What is iron?
Iron is vital to the health of the human body, and is found in every human cell, primarily linked with protein to form the oxygen-carrying molecule hemoglobin. The human body contains approximately 4 grams of iron.

What can high-iron supplements do for you?

  • Enhance oxygen distribution throughout your body
  • Keep your immune system healthy
  • Help your body produce energy

What events may indicate a need for more high-iron supplements?

  • Fatigue and weakness
  • Decreased ability to concentrate
  • Increased susceptibility to infections
  • Hair loss
  • Dizziness
  • Headaches
  • Brittle nails
  • Apathy
  • Depression

What factors might contribute to a deficiency of iron?
Iron absorption is decreased in people with low stomach acid (hypochlorhydria), a condition that is common in the elderly and those who use antacids frequently. In addition, iron absorption can be decreased by caffeine and by tannins found in coffee and tea.

Iron may play a role in the prevention and/or treatment of the following medical conditions:
Alcoholism, attention deficit disorder, colitis, diabetes, excessive menstrual blood loss, iron deficiency anemia, leukemia, parasitic infections, restless leg syndrome, stomach ulcers, tuberculosis.

What foods provide iron?
Excellent food sources: chard, spinach, thyme, and turmeric.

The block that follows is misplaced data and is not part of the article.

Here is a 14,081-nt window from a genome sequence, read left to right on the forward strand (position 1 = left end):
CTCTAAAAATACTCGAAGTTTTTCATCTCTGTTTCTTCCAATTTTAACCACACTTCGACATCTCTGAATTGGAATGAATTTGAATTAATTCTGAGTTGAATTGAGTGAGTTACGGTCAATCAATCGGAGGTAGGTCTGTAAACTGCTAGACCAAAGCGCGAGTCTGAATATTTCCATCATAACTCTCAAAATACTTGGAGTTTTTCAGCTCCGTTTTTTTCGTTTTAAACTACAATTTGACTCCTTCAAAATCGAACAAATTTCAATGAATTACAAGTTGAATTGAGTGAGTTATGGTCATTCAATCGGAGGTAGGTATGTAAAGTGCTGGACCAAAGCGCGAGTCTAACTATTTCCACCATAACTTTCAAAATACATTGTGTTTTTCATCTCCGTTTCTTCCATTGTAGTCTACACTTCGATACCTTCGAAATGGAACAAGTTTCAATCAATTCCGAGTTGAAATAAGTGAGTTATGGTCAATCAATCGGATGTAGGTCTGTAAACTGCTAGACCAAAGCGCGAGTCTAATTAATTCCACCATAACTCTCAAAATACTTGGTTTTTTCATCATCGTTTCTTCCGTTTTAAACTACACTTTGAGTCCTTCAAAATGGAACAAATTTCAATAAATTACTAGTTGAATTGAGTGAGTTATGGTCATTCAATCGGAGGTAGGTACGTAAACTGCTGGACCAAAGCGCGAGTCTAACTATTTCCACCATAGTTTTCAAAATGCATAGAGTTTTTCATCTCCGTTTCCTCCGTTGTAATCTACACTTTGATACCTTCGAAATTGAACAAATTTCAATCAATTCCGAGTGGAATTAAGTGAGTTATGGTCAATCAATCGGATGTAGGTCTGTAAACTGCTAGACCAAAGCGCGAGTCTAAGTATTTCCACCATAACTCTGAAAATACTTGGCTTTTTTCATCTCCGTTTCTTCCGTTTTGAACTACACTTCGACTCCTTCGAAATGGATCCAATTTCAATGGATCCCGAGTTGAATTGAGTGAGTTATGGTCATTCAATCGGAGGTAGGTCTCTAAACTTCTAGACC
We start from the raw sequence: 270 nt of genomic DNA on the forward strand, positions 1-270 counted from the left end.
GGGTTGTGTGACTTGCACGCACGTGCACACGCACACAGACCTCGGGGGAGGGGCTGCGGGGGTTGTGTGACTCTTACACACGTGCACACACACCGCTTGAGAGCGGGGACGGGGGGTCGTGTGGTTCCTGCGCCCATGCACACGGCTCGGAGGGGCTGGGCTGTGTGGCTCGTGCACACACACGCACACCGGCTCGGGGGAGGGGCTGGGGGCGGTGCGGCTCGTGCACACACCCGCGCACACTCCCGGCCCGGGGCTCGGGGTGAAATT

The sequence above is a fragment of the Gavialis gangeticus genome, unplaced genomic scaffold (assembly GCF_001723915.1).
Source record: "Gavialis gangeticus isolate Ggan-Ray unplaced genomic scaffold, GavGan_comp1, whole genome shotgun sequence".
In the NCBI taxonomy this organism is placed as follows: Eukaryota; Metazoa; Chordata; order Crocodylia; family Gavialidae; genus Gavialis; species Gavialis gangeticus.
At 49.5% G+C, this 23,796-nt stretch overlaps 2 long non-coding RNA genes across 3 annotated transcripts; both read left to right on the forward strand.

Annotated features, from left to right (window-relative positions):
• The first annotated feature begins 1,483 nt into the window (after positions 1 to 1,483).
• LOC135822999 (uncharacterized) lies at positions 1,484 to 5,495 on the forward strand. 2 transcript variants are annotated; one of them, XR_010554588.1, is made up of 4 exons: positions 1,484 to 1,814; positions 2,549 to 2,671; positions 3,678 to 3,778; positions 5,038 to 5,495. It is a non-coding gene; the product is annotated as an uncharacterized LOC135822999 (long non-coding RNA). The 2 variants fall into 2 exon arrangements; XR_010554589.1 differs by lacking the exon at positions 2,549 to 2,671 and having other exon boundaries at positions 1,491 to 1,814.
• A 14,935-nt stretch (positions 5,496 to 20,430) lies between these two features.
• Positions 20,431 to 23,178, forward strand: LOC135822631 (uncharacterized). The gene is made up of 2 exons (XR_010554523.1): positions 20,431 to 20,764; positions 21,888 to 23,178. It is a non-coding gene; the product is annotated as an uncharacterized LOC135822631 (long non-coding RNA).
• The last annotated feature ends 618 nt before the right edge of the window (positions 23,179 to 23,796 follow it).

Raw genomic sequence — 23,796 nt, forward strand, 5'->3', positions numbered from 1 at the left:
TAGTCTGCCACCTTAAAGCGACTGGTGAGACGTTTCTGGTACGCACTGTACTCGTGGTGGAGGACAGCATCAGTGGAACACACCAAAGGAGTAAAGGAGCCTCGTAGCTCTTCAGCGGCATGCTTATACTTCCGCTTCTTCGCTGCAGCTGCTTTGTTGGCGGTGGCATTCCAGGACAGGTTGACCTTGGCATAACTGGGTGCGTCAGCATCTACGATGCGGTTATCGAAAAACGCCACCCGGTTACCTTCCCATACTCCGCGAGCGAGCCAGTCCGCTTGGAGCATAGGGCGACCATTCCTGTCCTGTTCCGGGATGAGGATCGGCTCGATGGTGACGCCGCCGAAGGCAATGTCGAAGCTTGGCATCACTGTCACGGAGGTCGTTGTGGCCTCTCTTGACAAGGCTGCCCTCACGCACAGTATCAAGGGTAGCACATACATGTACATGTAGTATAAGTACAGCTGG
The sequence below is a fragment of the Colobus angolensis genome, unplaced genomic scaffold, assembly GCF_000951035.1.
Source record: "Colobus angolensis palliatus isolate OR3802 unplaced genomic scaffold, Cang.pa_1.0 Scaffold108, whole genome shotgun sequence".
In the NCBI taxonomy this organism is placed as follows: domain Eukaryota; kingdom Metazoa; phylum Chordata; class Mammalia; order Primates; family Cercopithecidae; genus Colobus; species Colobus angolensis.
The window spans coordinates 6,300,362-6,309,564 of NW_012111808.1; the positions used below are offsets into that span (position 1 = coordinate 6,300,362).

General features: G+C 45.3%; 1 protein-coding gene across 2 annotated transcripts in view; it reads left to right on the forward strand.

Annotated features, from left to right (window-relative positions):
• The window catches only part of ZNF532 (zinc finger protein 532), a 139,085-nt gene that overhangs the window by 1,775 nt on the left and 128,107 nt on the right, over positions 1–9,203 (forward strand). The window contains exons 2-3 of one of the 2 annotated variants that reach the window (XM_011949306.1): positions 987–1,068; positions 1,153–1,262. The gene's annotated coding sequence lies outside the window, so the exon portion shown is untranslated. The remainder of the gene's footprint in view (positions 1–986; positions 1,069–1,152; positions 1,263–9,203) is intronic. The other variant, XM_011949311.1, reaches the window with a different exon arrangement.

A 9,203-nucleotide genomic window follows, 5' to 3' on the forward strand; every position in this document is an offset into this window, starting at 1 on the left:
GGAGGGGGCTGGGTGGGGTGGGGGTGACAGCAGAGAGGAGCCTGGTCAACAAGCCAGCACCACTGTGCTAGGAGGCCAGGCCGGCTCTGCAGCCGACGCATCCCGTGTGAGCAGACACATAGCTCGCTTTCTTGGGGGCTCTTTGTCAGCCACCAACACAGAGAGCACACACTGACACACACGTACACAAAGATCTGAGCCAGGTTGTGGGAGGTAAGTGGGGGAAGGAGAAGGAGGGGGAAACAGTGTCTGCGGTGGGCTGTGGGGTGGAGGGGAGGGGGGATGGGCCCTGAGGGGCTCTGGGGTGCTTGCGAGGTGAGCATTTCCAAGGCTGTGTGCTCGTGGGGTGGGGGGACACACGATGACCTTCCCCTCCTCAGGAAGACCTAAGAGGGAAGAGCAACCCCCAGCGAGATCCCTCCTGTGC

Very good sources: romaine lettuce, blackstrap molasses, tofu, mustard greens, turnip greens, string beans, and shiitake mushrooms.
Good sources: beef tenderloin, lentils, Brussel sprouts, asparagus, venison, garbanzo beans, broccoli, leeks, and kelp.

What are toxicity symptoms for iron?
Iron poisoning, caused by acute ingestion of large quantities of iron-containing supplements, causes nausea, vomiting, damage to the lining of the intestinal tract, shock, and liver failure, and is a leading cause of death among children.

Adequate intake levels for iron (per day). The recommendations are as follows:

  • 0-6 months: .27 mg
  • 7-12 months: 11 mg
  • 1-3 years: 7 mg
  • 4-8 years: 10 mg
  • Boys 9-13 years: 8 mg
  • Boys 14-18 years: 11 mg
  • Girls 9-13 years: 8 mg
  • Girls 14-18 years: 15 mg
  • Men greater than 18 years: 8 mg
  • Women 19-50 years: 18 mg
  • Women greater than 50 years: 8 mg
  • Pregnant women 14-50 years: 27 mg
  • Lactating women 14-18 years: 10 mg
  • Lactating women 19-50 year: 9 mg


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